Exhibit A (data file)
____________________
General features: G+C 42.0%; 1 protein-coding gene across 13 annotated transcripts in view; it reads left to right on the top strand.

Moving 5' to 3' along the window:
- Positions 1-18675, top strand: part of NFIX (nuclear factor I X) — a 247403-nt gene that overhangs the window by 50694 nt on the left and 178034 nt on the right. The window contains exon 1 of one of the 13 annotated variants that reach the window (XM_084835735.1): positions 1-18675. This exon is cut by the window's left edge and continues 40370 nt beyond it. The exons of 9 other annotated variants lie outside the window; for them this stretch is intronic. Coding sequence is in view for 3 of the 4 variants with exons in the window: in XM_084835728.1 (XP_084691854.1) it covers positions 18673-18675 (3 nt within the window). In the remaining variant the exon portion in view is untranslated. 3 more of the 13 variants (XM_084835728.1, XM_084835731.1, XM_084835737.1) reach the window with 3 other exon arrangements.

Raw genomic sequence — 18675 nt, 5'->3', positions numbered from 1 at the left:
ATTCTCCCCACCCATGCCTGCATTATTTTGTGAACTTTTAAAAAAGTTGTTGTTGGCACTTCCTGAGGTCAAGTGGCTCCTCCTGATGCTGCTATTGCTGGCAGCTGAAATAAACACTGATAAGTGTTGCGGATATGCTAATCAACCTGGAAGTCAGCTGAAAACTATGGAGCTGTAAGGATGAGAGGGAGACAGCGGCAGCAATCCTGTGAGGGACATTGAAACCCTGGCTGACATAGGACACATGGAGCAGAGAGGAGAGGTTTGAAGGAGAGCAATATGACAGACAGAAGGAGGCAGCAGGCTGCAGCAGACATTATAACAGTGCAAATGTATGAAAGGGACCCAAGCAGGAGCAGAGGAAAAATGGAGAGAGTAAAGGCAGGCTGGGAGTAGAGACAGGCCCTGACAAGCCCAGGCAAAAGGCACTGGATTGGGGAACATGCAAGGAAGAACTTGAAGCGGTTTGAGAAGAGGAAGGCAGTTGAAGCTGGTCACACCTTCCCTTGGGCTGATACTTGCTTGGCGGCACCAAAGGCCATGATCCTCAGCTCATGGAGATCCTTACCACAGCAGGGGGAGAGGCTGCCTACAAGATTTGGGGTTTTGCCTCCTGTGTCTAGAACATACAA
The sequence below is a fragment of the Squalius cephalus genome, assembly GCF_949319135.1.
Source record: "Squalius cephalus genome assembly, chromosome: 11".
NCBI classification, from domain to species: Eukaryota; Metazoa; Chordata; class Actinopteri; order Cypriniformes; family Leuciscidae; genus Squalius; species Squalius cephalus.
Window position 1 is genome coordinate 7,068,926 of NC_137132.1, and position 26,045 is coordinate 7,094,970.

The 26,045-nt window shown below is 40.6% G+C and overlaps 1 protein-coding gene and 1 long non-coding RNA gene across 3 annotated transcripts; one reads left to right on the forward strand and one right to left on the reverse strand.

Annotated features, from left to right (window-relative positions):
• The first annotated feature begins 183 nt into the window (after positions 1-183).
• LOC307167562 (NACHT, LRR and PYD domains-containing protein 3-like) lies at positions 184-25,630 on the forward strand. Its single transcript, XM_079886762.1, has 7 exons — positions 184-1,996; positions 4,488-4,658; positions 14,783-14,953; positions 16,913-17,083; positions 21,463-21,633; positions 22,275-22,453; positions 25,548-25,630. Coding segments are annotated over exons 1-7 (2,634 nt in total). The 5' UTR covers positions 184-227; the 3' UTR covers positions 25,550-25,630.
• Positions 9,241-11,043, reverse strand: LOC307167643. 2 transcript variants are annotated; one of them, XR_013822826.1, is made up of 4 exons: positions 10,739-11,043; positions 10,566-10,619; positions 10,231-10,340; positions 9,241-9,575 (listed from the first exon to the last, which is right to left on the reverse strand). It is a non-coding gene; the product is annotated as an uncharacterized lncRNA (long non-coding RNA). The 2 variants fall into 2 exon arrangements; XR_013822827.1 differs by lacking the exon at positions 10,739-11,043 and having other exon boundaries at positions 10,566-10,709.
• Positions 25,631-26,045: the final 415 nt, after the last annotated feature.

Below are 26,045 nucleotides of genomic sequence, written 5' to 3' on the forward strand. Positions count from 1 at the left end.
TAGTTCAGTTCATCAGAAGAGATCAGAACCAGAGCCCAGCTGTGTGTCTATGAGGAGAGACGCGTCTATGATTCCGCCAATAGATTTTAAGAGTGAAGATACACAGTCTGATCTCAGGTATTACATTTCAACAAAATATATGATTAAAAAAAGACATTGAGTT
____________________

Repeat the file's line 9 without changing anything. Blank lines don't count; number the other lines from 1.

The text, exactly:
Window position 1 is genome coordinate 7,068,926 of NC_137132.1, and position 26,045 is coordinate 7,094,970.